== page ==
Money and getting married
If your relationship is getting to the point where you’re discussing marriage, you probably don’t want to hear these statistics:
- Various sources suggest money issues are the third leading cause of divorce
- According to Rates.ca, 14% of married Canadians and 24% of engaged Canadians are hiding a financial secret from their partner
Getting on the same page as your partner financially can be essential to the success of your long-term relationship.
Why finances are important to your marriage
It’s important that you both agree on these and other financial goals, and how you’ll achieve them.
It’s also important you consider the smaller financial decisions. Who’ll pay the bills each month? And will you both be open and honest with each other about your spending?
With so many people getting divorced because of money issues, coming to agreement on your finances might be one way to help ensure your relationship is a long and healthy one.
How different types of relationships can impact your finances
Choosing between marriage or a common-law relationship can affect your finances.
Generally, you have more rights and responsibilities with marriage. If you’re not married, there are some rights you don’t get to enjoy regardless of how long you’ve been living common-law. If you’re just engaged to be married, you have no special legal status.
Married couples and common-law partners have different rights to:
- Debts and property
- The family home
Depending on your type of relationship, if it ends, different laws may apply when dividing shared property and assets. It’s important to speak to a lawyer or a legal professional to understand these differences.
The types of relationships and corresponding legal rights can vary depending on the province where you live. You may decide to sign an agreement with your partner. A lawyer (or notary in Quebec and British Columbia) can prepare agreements for you. Each partner should get their own legal advice before signing these agreements.
Discussing finances with your partner
Having the money talk with your partner and asking the tough financial questions before you marry can be difficult. But there are ways to make it easier.
- Be honest with yourself and your partner about your financial situation, your debt and your relationship with money.
- Schedule your conversation so you’re both prepared for it. And remember, discussing your finances isn’t a 1-time event. You should revisit them regularly to see how you’re achieving your goals.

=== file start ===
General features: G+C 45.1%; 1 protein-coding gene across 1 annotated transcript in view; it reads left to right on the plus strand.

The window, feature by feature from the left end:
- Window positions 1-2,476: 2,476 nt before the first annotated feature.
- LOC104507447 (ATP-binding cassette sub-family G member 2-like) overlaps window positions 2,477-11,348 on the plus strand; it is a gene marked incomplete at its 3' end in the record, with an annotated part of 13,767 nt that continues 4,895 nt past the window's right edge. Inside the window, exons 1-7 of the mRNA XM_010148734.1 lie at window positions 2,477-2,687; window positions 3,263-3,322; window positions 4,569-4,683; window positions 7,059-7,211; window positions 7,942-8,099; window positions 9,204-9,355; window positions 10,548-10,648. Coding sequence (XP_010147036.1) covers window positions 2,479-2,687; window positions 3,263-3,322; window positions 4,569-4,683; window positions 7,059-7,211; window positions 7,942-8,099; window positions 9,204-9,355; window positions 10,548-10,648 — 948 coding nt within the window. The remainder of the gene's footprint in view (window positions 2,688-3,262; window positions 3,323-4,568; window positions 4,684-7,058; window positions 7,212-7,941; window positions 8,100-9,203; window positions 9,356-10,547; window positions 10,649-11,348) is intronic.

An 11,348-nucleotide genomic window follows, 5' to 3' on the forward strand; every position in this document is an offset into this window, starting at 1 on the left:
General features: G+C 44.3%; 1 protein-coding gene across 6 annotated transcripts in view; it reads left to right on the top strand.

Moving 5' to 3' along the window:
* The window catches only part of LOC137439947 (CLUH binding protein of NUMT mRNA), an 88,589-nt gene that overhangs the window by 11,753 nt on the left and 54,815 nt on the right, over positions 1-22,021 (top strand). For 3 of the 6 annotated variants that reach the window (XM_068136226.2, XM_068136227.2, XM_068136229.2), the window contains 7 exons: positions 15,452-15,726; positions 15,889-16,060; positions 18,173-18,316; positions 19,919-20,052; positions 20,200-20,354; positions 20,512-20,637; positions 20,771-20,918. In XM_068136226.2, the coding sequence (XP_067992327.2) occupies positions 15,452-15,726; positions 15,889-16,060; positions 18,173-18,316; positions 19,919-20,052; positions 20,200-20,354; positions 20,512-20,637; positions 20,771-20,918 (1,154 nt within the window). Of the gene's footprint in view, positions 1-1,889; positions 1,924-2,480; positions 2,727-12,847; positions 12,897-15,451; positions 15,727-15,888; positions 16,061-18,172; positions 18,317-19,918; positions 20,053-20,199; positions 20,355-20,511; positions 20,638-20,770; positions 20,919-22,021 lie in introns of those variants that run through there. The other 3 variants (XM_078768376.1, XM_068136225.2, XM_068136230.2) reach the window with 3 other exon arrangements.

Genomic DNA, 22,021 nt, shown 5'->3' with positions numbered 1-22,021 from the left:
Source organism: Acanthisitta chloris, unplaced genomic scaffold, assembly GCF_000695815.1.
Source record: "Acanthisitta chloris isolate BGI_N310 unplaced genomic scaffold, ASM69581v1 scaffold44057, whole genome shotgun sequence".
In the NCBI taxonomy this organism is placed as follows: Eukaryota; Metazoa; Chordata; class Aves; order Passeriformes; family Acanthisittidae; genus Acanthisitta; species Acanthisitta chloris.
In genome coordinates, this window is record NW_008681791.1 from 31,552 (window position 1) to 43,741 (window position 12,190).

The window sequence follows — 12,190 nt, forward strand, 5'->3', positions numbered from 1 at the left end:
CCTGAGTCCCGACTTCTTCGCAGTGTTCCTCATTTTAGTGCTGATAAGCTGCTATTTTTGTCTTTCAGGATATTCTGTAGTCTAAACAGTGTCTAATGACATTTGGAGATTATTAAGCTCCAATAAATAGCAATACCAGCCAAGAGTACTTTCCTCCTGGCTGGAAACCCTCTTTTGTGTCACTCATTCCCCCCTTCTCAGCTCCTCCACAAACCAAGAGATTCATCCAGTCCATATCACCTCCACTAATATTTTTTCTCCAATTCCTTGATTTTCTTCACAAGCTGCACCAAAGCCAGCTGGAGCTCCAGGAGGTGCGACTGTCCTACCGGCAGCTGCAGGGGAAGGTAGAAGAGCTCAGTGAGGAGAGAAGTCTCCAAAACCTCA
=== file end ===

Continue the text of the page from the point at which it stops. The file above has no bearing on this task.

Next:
- Understand your differences – Some people are natural savers and some are spenders. Try to understand why your partner looks at money the way they do.
- Take a financial inventory – List income, debt, bank accounts, retirement savings and other assets you’re both bringing to the relationship. Creating an honest balance sheet can help you clearly define your goals later and avoid surprises.
- Divulge your credit score to each other – According to Equifax.ca, credit scores from 660 to 724 are considered good, 725 to 759 very good, and 760 to 900 excellent. Scores below 660 may be less likely to qualify for better loan terms. Score below 560 may have trouble getting credit or qualifying for better loan terms.
- Identify your financial goals as a couple for the first year and beyond. This could include:
- Your wedding budget
- Buying a home
- Starting a family
- Saving for a honeymoon/travel/vacation
- Building an emergency fund
- Saving for retirement
Ways to manage your money as a couple
There are strategies you can use to make dealing with your finances as a couple easier:
- Spending guidelines – Agree with your spouse on your financial priorities and rules for tracking regular and unnecessary spending.
- Get a joint account – Even if you’re not ready to completely combine your money, it’s still good to have at least 1 joint account between the 2 of you to pay regular expenses.
- Make a budget and track spending – Creating a budget will help you know how much you can spend. Tracking how much you do spend keeps you both accountable and lets you know how you’re doing. You can do this using a computer spreadsheet or an app.
- Determine your financial roles – Based on each partner’s strength, decide who’ll pay bills, do taxes, do the investing, etc.
- Consider a prenuptial agreement – Also known as a prenup is a legal document that determines how assets will be divided if they divorce. Partners who come to the marriage with a lot of wealth or a lot of debt may choose a prenup to protect themselves or their partner. Prenups are becoming more common as the average age of marriage in Canada increases and individuals accumulate more assets and debt before they say “I do”. Consult with a lawyer to determine if a prenup is right for your situation.
- Consult with an advisor – An advisor can help you create a budget, try to solve debt concerns, and identify goals and provide saving and investing solutions such as spousal registered retirement savings plans (RRSPs).
Once you’re married, you have someone else who may be dependent on you financially. An estate plan that includes a will ensures your assets go where you want them to go once you’ve passed.
If you’re remarrying, you may wish to revise your will as a result of your new family. An advisor can help you ensure your beneficiaries are up to date.
An advisor can also help you with the appropriate life insurance coverage, another way to protect your family from financial hardship should you die unexpectedly.